Your source for the social work profession in North Carolina.
*This posted was updated in January 2019.
As a social worker and a constituent, it is important to establish a relationship with your legislators as they make decisions on your behalf- whether it’s to continue funding a program that serves your clients or funds your current position or a policy decision that impacts how your clients are served. NASW-NC is here to help you develop a relationship with your legislator. We are introducing a new series to be used to help you establish that relationship and a tool we hope you will use as you plan to join us in Raleigh for Social Work Advocacy Day.
Advocate And Appreciate: Don’t Forget to Say Thanks!
Step 4: Follow Up. After visiting your legislator in person- say thanks and push your message one more time.
You’ve done your part to make Advocacy Day successful: you emailed and called in advance and met with your elected official on Advocacy Day. Hopefully you found common ground for discussion with him/her and have forged a positive relationship for future opportunities to engage. Now comes the icing on the cake: saying thanks!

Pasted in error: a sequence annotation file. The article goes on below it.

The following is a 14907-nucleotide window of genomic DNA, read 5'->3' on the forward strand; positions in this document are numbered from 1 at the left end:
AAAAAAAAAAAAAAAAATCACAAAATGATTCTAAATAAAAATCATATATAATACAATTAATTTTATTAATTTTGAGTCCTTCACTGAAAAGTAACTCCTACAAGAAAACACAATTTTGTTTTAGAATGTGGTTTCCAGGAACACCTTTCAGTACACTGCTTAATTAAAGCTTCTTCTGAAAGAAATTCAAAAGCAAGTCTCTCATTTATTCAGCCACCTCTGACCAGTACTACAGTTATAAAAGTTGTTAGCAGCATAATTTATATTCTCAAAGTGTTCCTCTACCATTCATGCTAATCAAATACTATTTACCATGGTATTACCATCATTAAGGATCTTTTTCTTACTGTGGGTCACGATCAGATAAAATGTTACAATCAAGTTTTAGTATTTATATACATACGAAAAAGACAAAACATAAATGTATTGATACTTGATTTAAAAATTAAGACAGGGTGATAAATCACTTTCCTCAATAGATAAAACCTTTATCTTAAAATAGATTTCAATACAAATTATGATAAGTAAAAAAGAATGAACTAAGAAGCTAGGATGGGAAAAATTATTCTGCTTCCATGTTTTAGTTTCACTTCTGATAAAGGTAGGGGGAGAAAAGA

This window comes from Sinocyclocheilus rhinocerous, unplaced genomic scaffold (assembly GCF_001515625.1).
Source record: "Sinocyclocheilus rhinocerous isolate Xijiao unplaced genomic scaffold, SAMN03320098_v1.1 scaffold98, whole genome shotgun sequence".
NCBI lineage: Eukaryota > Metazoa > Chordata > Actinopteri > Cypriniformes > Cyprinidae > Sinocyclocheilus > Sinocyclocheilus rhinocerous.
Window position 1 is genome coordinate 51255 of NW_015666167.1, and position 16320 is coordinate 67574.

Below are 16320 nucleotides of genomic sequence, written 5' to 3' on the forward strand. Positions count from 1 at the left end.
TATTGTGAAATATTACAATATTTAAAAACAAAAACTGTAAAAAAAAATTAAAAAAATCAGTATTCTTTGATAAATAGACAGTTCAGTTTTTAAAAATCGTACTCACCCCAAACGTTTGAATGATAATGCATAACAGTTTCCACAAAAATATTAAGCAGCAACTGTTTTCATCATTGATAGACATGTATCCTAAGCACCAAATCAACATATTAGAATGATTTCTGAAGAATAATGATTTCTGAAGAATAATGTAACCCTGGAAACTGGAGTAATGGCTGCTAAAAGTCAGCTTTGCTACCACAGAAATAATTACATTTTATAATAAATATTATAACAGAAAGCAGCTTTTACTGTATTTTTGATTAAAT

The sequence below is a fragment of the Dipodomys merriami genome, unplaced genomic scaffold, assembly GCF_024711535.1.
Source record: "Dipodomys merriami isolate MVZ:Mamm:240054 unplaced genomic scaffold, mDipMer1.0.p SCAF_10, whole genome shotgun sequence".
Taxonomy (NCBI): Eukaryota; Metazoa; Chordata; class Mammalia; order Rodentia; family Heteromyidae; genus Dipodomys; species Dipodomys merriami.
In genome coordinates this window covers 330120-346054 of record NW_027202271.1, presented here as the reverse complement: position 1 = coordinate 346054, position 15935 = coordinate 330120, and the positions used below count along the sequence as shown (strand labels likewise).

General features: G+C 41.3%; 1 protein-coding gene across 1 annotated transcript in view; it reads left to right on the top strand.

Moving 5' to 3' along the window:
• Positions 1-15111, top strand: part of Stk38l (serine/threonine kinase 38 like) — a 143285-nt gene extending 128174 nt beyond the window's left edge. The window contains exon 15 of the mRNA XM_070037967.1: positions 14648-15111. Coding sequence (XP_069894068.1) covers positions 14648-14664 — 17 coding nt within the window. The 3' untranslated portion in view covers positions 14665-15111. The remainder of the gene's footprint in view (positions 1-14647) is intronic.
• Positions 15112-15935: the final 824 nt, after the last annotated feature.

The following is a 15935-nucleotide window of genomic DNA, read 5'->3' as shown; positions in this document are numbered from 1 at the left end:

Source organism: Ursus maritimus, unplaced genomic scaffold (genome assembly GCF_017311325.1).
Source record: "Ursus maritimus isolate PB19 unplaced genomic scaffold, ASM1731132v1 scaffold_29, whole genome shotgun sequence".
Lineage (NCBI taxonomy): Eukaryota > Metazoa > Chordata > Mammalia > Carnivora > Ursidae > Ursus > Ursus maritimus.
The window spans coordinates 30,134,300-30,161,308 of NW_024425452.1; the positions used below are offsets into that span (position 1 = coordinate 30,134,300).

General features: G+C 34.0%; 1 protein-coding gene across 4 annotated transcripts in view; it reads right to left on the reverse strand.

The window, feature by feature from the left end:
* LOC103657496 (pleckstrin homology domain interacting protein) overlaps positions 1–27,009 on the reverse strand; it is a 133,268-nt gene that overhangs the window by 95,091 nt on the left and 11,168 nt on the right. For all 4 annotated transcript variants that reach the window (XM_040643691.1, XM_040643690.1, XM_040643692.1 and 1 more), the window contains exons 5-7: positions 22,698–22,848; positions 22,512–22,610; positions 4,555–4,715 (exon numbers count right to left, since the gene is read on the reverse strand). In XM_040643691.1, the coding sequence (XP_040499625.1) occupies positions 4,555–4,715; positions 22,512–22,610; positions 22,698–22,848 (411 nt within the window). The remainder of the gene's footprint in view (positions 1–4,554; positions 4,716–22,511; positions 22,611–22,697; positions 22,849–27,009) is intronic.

It sounds like a no-brainer: of course you’d express appreciation for anyone who extended themselves on your behalf, right? However, many people forget to follow up with a simple “Thank you” within a few days of an important meeting. Your courtesy and appreciation of the time extended to you by your legislator will go a long way to make a positive impression and ensure the same attention to you the next time you contact his/her office! This is also a good time to invite your legislator to your agency or school.
Not sure what to say or the proper format? Below is a sample letter you can tailor for your use. Don’t forget to check for spelling and grammar, and make sure you have the correct contact information to mail your letter. An emailed “thank you” is better than nothing, but a neatly typed and well formatted note will make you remembered! Keep in mind this is a SAMPLE letter. You may not have discussed a particular bill but rather social issues important to you.